Tuesday, March 17, 2015

A New Utility Belt for Batman

A while back I was in Japan helping with an ad campaign (featuring this commercial and print ads like this one) and had the pleasure of meeting one Kevin Porter.  Kevin has made a name for himself appearing as Batman in a variety of short films as well as conventions all over the world.  You may have recently seen him in the Batman vs. Darth Vader Superpower Beat Down video.

He mentioned to me at one point that he'd like me to make some parts for a new version of the utility belt he wears with his costume.  By the time we were done discussing it, the project had grown from "can you make me a smaller version of this little buckle?" to "How about three complete belts instead of two?"

I guess that's how these things happen.

Here's he is in character as Batman wearing one of the uitility belts I made for him:
Bat Belt Kevin Porter

For more pictures and a detailed explanation of how it was made, read on...


3D modelling isn't my strongest skill set, but I was able to crank out the two shapes I needed in pretty short order:
Bat Belt Buckle Revised

Originally, the only part Kevin wanted me to make was a miniaturized, non-functional cobra buckle (like you find in high-end tactical equipment like THIS):
Bat Belt Parts w Cobra Buckle Angle 2

Once Kevin and I were happy with the design work, I went ahead and fed the models to Jarvis (my Objet30 rapid prototyping machine) and in a couple of hours he cranked out these pieces:
Printed Pouch and Buckles

Here's the buckle after a bit of cleanup:
Cleaned Buckle

And here's the pouch with the cobra buckle in place:
Cleaned Pouch

Here's the Cobra buckle all by its lonesome:
Cleaned Cobra Buckle

I added a piece of 3/4" MDF to the back of the pouch to make it thicker (no sense using the pricey 3D printing resin just to make a straight-sided box).  Then I gave all of the pieces a liberal coat of primer:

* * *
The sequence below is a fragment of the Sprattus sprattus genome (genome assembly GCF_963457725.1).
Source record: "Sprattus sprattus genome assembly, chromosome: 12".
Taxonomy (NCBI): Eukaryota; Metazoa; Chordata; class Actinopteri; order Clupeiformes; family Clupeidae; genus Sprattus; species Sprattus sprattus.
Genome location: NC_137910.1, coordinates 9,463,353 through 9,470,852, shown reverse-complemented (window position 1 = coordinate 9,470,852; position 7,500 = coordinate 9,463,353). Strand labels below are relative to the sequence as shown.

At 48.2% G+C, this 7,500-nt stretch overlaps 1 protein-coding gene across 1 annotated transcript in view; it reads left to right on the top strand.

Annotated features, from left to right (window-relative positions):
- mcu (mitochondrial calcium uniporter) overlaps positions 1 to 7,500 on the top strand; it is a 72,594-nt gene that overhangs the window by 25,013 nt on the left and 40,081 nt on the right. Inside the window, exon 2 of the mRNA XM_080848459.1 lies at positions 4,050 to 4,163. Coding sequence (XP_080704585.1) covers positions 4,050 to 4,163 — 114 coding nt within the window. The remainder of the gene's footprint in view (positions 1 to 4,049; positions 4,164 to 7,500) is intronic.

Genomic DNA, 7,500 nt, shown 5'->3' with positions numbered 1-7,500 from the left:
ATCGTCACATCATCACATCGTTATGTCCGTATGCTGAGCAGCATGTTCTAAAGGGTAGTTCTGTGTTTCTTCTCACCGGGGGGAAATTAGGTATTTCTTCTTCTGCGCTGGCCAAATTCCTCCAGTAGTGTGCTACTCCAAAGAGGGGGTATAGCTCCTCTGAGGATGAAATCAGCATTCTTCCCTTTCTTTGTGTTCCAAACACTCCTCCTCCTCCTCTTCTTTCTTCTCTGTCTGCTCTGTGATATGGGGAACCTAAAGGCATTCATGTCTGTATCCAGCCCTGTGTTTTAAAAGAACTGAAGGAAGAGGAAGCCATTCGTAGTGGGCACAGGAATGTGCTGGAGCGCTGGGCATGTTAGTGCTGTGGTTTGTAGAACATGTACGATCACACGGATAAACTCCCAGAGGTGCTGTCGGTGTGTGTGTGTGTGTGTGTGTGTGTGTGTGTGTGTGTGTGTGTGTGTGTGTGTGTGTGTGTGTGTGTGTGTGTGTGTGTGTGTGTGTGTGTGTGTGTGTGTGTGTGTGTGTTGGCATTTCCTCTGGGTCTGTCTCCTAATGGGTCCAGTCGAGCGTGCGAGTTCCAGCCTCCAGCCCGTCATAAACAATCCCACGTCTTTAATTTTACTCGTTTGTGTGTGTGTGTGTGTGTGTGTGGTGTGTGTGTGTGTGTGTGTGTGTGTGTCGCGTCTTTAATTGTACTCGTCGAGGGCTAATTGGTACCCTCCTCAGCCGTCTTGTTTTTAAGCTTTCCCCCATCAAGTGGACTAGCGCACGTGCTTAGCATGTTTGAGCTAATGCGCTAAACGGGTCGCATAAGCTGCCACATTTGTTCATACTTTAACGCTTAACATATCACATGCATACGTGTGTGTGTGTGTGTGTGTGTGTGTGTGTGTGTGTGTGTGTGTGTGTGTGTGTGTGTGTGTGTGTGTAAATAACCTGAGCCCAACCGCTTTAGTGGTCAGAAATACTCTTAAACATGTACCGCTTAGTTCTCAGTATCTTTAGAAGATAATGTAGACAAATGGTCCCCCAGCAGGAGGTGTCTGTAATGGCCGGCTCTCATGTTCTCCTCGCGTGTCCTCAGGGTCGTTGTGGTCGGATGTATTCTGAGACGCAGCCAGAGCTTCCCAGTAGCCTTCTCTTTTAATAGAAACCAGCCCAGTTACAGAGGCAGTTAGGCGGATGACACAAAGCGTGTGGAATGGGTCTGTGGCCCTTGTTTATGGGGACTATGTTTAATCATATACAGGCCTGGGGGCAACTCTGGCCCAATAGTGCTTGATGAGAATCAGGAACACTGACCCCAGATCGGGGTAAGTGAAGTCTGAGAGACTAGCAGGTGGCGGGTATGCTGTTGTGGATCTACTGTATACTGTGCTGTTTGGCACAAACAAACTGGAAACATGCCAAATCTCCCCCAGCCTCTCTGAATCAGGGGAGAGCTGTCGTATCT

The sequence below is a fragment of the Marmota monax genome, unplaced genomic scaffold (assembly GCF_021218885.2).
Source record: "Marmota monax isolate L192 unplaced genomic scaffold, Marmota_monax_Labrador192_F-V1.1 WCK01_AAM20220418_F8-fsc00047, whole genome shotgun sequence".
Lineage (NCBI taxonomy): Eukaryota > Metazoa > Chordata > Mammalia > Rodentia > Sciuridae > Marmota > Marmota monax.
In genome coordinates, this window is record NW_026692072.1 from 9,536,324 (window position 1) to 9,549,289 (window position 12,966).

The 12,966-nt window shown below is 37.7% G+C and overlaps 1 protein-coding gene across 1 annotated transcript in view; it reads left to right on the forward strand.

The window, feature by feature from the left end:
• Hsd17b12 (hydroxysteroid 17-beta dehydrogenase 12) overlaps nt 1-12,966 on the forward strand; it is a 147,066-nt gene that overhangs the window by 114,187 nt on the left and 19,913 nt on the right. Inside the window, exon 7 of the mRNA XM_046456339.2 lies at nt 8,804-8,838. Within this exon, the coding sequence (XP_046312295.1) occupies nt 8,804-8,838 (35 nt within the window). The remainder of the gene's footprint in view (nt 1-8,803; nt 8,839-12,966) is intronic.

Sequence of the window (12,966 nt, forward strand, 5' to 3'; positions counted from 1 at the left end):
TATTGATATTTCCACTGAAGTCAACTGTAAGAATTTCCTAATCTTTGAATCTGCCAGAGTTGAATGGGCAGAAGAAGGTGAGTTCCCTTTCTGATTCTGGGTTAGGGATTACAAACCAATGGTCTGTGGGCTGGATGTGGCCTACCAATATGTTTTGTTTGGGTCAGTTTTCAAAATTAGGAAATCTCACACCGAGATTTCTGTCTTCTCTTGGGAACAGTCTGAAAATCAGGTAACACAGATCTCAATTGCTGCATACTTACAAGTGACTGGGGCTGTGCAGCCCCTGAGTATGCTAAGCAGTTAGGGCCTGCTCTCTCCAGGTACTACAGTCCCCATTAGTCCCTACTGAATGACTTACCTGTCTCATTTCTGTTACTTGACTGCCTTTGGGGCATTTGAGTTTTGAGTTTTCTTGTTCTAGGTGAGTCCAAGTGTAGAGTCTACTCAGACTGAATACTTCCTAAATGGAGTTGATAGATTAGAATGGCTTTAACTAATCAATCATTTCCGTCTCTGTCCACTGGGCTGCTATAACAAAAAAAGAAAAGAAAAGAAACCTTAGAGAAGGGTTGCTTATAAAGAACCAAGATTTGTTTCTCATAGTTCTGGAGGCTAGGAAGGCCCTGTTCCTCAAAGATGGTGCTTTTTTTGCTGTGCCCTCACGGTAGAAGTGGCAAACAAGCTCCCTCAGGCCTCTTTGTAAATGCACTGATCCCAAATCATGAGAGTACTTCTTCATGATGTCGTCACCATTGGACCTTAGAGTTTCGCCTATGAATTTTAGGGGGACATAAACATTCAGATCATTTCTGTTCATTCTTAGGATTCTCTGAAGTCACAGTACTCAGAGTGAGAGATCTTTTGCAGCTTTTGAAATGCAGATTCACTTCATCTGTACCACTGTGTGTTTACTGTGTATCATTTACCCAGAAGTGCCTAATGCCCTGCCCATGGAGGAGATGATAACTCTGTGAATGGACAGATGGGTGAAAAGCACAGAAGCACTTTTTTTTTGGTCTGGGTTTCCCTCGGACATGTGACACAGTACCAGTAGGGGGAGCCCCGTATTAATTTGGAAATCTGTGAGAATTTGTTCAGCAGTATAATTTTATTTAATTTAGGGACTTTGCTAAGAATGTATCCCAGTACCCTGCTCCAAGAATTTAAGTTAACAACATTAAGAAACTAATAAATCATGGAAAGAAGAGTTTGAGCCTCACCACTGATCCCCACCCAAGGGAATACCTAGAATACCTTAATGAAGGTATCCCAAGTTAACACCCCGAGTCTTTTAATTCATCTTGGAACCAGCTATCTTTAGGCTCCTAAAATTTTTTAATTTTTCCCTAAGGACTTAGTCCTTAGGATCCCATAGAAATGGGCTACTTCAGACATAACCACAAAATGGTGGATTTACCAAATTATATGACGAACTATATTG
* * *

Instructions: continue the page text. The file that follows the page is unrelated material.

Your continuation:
Belt Parts

Once the primer had cured, I sat down at the sewing machine and made a leather strap and flap to add to the pouch:
Belt Part Prototypes

Here's a closeup:
Prototype Pouch Completed

After a bit more cleanup, I gave both pieces a coat of my standard prototype color:
Prototypes Completed
I didn't paint over the leather parts because I wanted to preserve the texture.

Once the paint had dried, I made a quick pair of mold boxes:
Prototypes Boxed for Molding

Then filled them with silicone rubber:
Molds Poured

Once the molds had cured, I cast a couple of sets of parts in urethane resin with some black pigment added in:
Lots of Bat Casts

Each belt required eight of the pouch castings and one of the buckles:
2 Full Sets of Cast Bat Belt Pieces

Once the mold flashing was trimmed off and the back sides were sanded smooth, all of the parts were sprayed with a coat of primer:
Bat Belt Parts in Primer

All of the parts were then painted with a yellow enamel intended for farm equipment:
Base Colors on Bat Belt Bits

Then I picked out the black details by hand with a small detail brush:
Third Bat Belt Buckles Blacked

The original plan was two different version of the belt, one what was made up of yellow boxes with yellow flaps and black buckles, the other would have heavily tarnished brass boxes and yellow leather parts.  Here's the pieces in the middle of the weathering process:
Weathering Begins

To add to the look of the all-yellow belt and make it a bit more interesting, I added a few scuff marks where the paint was chipped and the bare metal was showing through.  I also picked out the small bare metal details on the cobra buckles themselves.  Here's the first two sets of pieces all painted up:
Pouches Nearly Done

All of these pieces need to be attached to something, so I picked up three of these 2-inch wide leather work belts and painted them yellow:
Belts in Yellow

Why three?  The idea came up to make another all yellow belt with less weathering and no scuff marks.  Here's all three of them laid out on one of the benches in the workshop:
Three Assembled Batman Utility Belts

The resin cast parts were each drilled, glued, and riveted onto the belts:
106 Pop Rivets

To prevent the rivets and hard edges from scratching or wearing against a rubber batsuit, each of the belts was also lined with velvet to make it nice and soft on the inside:
Velvet Lining

Here I am test-fitting the "clean" version of the yellow utility belt:
Test Fit Final Belt 1

Here's the more weathered version:
Test Fit Belt 1

Test Fit Final Belt 2

Finally, here's the brass and yellow version:
Test Fit Brass Belt 3


Test Fit Brass Belt 2

Sexy, right? Test Fit Brass Belt 1

To be fair, it looks a lot better on Batman himself.  I nabbed the following images from his Facebook page:
Bat Belt Kevin Porter

The belt even looks good when he's not wearing the complete costume:
Batman Wearing Utility Belt Only

So keep an eye out on the Bat in the Sun Youtube channel, I have a notion that you'll probably see this belt again sooner or later:
Batman versus

I'll admit I had my doubts about the bronze and yellow color scheme, but at this point I'm confident it'll look pretty good on film:
Super Power Beat Down Bat Belt
Still no word on Wolverine's opinion.

More to come.  Stay tuned.

1 comment:

  1. Damn, those look cool. I'm going to have to check out the youtube channel as well, now.

    ReplyDelete